An adventuring chef must face five deadly restaurants, assemble the ultimate knife, and defeat a band of pirate cooks to save her island and the woman she loves.
Warrior chef Savor Batonnet has returned home, to the island of Earth’s Oven, after years away. When she learns that a crew of demonic pirate cooks has captured both the island and her family, Savor has to take on her very first quest as a newly minted hero! But are being called a “hero” and a handful of skills all the ingredients she needs to face five deadly restaurants, forge the world’s most powerful knife, save both her parents and the woman she loves?
Creators Neil Kleid (Brownsville, Kings and Canvas, Powers: The Secret History of Deena Pilgrim), John Broglia (God Complex, Zombie-Sama) and Frank Reynoso (Kings and Canvas, The Sweetness) serve up a bite-sized story about finding your way, food fighting, family, fun and adventure! Fans of video games and cooking competitions will enjoy this all ages graphic novel.
When you review creator owned and independent comics you’re always looking out for something different. There are a million scifi-westerns, horror books, mysteries, and a million-and-one superhero books. There are not many post-apocalyptic kung-fu islander chef books. In fact, I can only think of one….Savor!
Coming in at a healthy 136-pages, this all-ages adventure has the workings of a fun animated feature like you would find on Netflix. A young girl sets out to sea and comes back to find her home overrun by anthropomorphic hippo-pirates (you read that right) and she sets off to take her homeland back. Fighting more than just hippos, Savor and her partner Cori go on a video game type adventure. Traveling to new levels to fight new bosses on a quest to reunite the pieces of an ancient weapon that can defeat the final boss. It’s a failure formula, but Kleid and Broglia toss in the chef/food theme that makes this feel like an odd, but fun, mix of Moana and Cloudy With a Change of Meatballs….with some Kung-Fu Chef tossed in.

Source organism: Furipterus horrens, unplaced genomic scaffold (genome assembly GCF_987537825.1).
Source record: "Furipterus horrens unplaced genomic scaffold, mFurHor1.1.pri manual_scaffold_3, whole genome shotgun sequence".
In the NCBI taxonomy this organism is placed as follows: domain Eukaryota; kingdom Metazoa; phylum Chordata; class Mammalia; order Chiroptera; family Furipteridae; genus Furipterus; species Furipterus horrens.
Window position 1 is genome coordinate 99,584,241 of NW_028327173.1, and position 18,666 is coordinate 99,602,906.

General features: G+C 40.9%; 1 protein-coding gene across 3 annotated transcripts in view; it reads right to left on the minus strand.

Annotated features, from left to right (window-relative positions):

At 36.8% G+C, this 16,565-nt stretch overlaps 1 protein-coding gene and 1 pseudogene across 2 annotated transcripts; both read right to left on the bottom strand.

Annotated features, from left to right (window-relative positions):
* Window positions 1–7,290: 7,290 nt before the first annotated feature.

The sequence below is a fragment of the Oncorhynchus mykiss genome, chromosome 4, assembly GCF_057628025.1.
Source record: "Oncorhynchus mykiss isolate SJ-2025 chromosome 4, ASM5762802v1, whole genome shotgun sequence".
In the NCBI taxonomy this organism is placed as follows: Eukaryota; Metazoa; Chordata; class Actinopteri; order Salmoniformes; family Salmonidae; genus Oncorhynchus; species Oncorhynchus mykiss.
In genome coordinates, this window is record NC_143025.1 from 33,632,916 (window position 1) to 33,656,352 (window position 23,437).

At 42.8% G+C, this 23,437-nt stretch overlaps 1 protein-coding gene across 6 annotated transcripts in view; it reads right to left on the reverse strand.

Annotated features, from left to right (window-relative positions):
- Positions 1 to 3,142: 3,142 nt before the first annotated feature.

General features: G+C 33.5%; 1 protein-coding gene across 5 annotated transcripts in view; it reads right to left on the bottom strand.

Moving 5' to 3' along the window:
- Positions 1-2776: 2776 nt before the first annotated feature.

I do feel a strong need to highlight the art by John Broglia and Frank Reynoso. We don’t often see that George Perez level of detail in comics anymore. There is a lot to look at on each page and I found myself lingering on the panels well after I was done with the text. Readers, especially readers of YA comics, will see a marked difference from what they are used to. Lots of very specific details, and even story elements, in every panel.
I’ll admit that I wasn’t sure what to expect when Paul first sent this one over, but as a proud fan of films like Shaolin Soccer and Kung-Fu Hustle I had a feeling there was something thing in this for me. It’s a high adventure book with just the right amount of quirk to keep you smiling.